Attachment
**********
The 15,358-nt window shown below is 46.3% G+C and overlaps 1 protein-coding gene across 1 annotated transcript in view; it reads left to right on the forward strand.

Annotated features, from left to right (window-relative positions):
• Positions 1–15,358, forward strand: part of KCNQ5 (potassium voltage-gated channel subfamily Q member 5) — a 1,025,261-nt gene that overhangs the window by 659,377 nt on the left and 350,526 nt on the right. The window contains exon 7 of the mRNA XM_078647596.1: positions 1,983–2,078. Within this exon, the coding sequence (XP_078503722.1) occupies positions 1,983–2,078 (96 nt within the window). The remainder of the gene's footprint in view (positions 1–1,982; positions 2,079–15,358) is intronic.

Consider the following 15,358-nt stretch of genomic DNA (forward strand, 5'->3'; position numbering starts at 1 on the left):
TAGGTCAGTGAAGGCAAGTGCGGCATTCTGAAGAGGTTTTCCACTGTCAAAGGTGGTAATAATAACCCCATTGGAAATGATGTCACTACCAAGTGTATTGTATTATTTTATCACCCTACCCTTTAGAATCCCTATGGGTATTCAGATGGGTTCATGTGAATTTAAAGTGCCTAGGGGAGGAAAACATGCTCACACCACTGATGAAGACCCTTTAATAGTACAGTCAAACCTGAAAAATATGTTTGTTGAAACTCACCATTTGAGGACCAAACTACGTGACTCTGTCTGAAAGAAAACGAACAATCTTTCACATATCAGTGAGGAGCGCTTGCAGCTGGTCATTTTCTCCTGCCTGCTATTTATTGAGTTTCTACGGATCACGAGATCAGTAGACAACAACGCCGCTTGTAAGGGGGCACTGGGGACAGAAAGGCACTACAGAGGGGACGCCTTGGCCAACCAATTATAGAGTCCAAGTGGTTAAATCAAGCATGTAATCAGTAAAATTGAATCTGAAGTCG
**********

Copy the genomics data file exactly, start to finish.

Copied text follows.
The 15,358-nt window shown below is 46.3% G+C and overlaps 1 protein-coding gene across 1 annotated transcript in view; it reads left to right on the forward strand.

Annotated features, from left to right (window-relative positions):
• Positions 1–15,358, forward strand: part of KCNQ5 (potassium voltage-gated channel subfamily Q member 5) — a 1,025,261-nt gene that overhangs the window by 659,377 nt on the left and 350,526 nt on the right. The window contains exon 7 of the mRNA XM_078647596.1: positions 1,983–2,078. Within this exon, the coding sequence (XP_078503722.1) occupies positions 1,983–2,078 (96 nt within the window). The remainder of the gene's footprint in view (positions 1–1,982; positions 2,079–15,358) is intronic.

Consider the following 15,358-nt stretch of genomic DNA (forward strand, 5'->3'; position numbering starts at 1 on the left):
TAGGTCAGTGAAGGCAAGTGCGGCATTCTGAAGAGGTTTTCCACTGTCAAAGGTGGTAATAATAACCCCATTGGAAATGATGTCACTACCAAGTGTATTGTATTATTTTATCACCCTACCCTTTAGAATCCCTATGGGTATTCAGATGGGTTCATGTGAATTTAAAGTGCCTAGGGGAGGAAAACATGCTCACACCACTGATGAAGACCCTTTAATAGTACAGTCAAACCTGAAAAATATGTTTGTTGAAACTCACCATTTGAGGACCAAACTACGTGACTCTGTCTGAAAGAAAACGAACAATCTTTCACATATCAGTGAGGAGCGCTTGCAGCTGGTCATTTTCTCCTGCCTGCTATTTATTGAGTTTCTACGGATCACGAGATCAGTAGACAACAACGCCGCTTGTAAGGGGGCACTGGGGACAGAAAGGCACTACAGAGGGGACGCCTTGGCCAACCAATTATAGAGTCCAAGTGGTTAAATCAAGCATGTAATCAGTAAAATTGAATCTGAAGTCG